One of the reasons I have such ample opportunity to pursue a blog project like this is because I am, for lack of a better term, unemployed. That is, I have no job that brings income and the ability it gives to partake in American capitalism that comes with said employment. However, I do in fact have a job. My father is a paralyzed veteran, and has been in a wheelchair without use of the lower half of his body for more than 40 years. And I live at home and take care of him.
With him sick, as he's been for a few weeks, I lose interest in everything that normally occupies my downtime. With him in the hospital, while I gain a bit of personal freedom, I lose my sense of purpose.
He's OK, and should be home in a few weeks, but his lifestyle is going to have to drastically change. For the first time, his blood test results showed poor function of his liver. Considering that in the past five years he's developed a painkiller addiction like he's competing with Rush Limbaugh, I'm frankly surprised that it's taken this long.
With that, my sob story is over, and onto a bit of sad (if ultimately good) news.
There's a moment in recent Angels history which haunts every die-hard, obsessive Angels fan, though nobody outside Orange County remembers it. While everybody remembers the 2004 ALCS, where the Red Sox came back from a 3-0 deficit to spank the Yankees into the biggest choke in playoff history and went on to sweep the World Series from the St. Louis Cardinals, very few remember the 3-0 sweep the Red Sox handed the Angels in the ALDS.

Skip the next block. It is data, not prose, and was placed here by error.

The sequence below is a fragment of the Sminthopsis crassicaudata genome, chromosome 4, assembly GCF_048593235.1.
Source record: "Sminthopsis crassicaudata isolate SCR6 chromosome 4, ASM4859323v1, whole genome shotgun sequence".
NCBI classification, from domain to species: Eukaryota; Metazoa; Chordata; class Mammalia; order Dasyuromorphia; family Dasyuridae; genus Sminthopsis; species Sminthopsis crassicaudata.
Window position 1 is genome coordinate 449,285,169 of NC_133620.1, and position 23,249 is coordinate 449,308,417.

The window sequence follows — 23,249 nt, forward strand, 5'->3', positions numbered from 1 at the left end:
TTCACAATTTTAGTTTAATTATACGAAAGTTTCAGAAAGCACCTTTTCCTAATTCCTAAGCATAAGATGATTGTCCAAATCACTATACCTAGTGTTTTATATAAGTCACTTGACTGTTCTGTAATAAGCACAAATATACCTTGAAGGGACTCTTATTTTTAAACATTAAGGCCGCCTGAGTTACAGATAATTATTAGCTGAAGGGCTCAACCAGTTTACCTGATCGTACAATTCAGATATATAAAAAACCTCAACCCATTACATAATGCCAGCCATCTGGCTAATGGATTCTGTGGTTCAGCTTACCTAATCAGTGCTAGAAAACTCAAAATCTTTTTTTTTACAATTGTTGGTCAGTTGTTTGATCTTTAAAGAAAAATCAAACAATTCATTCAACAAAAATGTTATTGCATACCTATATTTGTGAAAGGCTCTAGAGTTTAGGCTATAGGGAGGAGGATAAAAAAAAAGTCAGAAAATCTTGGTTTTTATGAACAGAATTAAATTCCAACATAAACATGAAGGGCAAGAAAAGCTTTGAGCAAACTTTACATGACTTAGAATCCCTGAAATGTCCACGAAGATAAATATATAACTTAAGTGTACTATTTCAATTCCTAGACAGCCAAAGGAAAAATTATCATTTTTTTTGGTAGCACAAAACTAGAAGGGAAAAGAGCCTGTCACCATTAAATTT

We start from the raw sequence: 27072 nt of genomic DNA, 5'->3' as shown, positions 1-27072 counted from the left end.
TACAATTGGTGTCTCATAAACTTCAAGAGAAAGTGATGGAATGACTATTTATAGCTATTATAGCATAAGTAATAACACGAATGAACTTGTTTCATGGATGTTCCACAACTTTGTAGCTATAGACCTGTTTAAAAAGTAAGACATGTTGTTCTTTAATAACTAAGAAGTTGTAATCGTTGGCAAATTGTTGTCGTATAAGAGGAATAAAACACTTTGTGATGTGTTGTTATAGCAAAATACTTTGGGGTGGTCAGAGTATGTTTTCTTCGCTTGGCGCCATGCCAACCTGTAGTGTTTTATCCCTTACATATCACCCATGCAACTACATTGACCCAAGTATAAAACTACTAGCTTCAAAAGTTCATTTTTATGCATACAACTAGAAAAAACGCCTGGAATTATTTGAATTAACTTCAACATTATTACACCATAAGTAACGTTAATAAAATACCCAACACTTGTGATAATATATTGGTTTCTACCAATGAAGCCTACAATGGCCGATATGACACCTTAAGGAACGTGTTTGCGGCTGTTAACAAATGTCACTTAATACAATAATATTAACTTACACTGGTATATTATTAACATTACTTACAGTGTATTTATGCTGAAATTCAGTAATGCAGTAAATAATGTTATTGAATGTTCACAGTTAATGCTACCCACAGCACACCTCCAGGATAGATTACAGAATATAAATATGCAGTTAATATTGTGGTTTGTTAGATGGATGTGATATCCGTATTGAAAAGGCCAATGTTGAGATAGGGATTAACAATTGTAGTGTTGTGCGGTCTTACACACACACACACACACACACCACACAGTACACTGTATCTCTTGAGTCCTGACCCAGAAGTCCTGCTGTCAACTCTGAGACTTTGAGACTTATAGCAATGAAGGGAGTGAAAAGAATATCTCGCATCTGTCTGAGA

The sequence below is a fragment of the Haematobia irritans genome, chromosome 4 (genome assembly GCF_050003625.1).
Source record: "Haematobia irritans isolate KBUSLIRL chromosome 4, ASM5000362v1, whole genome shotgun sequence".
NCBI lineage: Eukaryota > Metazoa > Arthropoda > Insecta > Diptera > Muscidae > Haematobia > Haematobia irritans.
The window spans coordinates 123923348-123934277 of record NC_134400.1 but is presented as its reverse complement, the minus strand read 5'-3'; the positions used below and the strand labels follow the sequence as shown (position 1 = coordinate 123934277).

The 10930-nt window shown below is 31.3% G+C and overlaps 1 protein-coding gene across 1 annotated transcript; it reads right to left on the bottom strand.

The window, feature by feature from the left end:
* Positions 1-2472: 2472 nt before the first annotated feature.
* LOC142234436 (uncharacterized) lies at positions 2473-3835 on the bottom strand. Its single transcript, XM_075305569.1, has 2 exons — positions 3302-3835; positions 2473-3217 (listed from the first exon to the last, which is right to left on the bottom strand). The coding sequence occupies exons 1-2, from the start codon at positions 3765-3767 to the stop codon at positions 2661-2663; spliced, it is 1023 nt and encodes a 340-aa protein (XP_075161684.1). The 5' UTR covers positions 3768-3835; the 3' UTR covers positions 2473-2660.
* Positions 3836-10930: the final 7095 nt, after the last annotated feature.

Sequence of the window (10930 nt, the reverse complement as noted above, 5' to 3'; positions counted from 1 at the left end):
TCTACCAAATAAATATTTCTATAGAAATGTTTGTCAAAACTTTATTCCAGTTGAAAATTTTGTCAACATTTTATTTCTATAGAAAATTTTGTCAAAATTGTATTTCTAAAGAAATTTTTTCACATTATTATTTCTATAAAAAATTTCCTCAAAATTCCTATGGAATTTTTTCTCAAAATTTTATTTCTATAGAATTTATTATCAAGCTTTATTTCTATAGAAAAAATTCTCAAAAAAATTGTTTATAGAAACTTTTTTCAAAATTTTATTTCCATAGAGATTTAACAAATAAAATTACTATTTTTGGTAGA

And even fewer remember the way it ended.
In extra innings, David Ortiz came to the plate in Anaheim. Wanting to play the odds, Mike Scioscia wanted to bring in a left-handed reliever to pitch to the lefty Ortiz, which, considering how clutch Ortiz has been, was a smart managing move.
The Angels had no left-handed relievers.
Not a one.
So, Scioscia brought in the only lefty he did have. Starter Jarrod Washburn.
Who promptly threw one pitch. Which Ortiz belted over the right-field wall.
So, needless to say, while our pitching has only gotten better since the 2002 World Series, our lack of lefties in the bullpen has been an Achilles heel to us for many a year. And while Siebel is a prospect (a 28-year-old prospect, but a prospect nonetheless), it's nice to have a southpaw when needed.
So, while I'll miss Brendan Donnelly and wish him luck, I think this was a smart move. Let's all cross our fingers, knock on wood, and pray that I'm right.